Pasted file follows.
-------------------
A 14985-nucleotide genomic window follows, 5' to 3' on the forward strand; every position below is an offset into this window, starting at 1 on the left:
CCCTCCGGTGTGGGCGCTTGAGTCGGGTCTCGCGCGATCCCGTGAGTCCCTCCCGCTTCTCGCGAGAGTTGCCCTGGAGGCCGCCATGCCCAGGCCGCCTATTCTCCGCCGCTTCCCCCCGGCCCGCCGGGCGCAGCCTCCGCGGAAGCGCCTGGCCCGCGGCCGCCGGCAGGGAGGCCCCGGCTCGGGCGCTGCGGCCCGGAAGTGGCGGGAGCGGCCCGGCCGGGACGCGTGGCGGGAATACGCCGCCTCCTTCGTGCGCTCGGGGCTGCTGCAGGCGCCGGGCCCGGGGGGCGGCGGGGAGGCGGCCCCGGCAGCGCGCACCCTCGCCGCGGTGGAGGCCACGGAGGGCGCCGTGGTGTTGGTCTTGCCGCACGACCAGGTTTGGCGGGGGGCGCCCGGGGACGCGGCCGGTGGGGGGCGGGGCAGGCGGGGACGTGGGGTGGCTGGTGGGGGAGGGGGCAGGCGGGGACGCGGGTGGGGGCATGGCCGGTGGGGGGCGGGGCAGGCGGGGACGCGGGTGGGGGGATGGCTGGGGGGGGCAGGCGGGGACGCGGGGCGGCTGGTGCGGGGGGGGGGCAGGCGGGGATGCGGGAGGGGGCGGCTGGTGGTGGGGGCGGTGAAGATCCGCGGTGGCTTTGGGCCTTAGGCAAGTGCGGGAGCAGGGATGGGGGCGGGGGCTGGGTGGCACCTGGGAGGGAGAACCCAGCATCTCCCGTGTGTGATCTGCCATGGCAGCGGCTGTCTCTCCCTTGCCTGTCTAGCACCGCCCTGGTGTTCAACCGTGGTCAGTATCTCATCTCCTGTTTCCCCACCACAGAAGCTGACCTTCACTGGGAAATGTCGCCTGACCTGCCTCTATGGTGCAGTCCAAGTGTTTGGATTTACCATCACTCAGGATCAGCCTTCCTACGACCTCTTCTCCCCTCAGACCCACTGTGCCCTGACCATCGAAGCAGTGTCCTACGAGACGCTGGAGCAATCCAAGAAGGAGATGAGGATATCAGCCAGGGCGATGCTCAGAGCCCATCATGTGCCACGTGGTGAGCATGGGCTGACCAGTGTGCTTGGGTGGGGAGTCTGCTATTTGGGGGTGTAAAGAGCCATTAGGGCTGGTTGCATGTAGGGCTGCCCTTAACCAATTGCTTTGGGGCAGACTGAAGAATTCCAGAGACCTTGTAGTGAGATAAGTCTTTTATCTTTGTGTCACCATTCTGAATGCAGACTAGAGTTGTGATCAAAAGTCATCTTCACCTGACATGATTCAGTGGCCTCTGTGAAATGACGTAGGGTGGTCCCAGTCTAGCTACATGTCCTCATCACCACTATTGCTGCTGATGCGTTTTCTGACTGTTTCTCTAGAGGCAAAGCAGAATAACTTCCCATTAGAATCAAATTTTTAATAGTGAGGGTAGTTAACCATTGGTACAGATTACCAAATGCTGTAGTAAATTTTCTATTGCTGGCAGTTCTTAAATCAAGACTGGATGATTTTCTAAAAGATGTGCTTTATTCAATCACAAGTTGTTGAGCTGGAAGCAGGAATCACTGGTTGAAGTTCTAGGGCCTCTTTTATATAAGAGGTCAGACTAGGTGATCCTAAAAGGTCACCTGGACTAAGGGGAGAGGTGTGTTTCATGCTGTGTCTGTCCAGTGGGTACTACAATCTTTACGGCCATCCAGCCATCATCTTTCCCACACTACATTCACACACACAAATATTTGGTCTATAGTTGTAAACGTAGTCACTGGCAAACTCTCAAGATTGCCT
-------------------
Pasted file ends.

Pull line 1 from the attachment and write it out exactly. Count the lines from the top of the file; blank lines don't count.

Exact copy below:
A 14985-nucleotide genomic window follows, 5' to 3' on the forward strand; every position below is an offset into this window, starting at 1 on the left: